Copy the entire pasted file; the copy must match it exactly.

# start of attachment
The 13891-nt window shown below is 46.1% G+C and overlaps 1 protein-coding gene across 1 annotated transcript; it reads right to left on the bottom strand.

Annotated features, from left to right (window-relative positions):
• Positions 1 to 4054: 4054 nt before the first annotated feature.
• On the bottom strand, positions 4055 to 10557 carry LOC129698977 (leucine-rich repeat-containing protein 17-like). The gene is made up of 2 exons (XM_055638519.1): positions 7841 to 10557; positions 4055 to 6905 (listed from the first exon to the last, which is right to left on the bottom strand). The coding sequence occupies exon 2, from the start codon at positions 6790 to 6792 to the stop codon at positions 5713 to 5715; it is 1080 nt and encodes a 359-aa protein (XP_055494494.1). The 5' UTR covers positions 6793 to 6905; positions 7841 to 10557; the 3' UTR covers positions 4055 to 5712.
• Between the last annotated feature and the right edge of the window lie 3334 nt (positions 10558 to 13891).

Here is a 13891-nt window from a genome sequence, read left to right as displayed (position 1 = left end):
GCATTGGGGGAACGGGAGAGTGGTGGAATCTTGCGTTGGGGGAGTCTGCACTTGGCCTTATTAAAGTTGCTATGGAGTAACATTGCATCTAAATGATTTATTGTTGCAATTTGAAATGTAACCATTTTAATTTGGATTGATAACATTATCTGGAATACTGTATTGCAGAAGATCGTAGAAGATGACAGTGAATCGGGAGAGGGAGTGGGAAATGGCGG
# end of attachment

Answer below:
The 13891-nt window shown below is 46.1% G+C and overlaps 1 protein-coding gene across 1 annotated transcript; it reads right to left on the bottom strand.

Annotated features, from left to right (window-relative positions):
• Positions 1 to 4054: 4054 nt before the first annotated feature.
• On the bottom strand, positions 4055 to 10557 carry LOC129698977 (leucine-rich repeat-containing protein 17-like). The gene is made up of 2 exons (XM_055638519.1): positions 7841 to 10557; positions 4055 to 6905 (listed from the first exon to the last, which is right to left on the bottom strand). The coding sequence occupies exon 2, from the start codon at positions 6790 to 6792 to the stop codon at positions 5713 to 5715; it is 1080 nt and encodes a 359-aa protein (XP_055494494.1). The 5' UTR covers positions 6793 to 6905; positions 7841 to 10557; the 3' UTR covers positions 4055 to 5712.
• Between the last annotated feature and the right edge of the window lie 3334 nt (positions 10558 to 13891).

Here is a 13891-nt window from a genome sequence, read left to right as displayed (position 1 = left end):
GCATTGGGGGAACGGGAGAGTGGTGGAATCTTGCGTTGGGGGAGTCTGCACTTGGCCTTATTAAAGTTGCTATGGAGTAACATTGCATCTAAATGATTTATTGTTGCAATTTGAAATGTAACCATTTTAATTTGGATTGATAACATTATCTGGAATACTGTATTGCAGAAGATCGTAGAAGATGACAGTGAATCGGGAGAGGGAGTGGGAAATGGCGG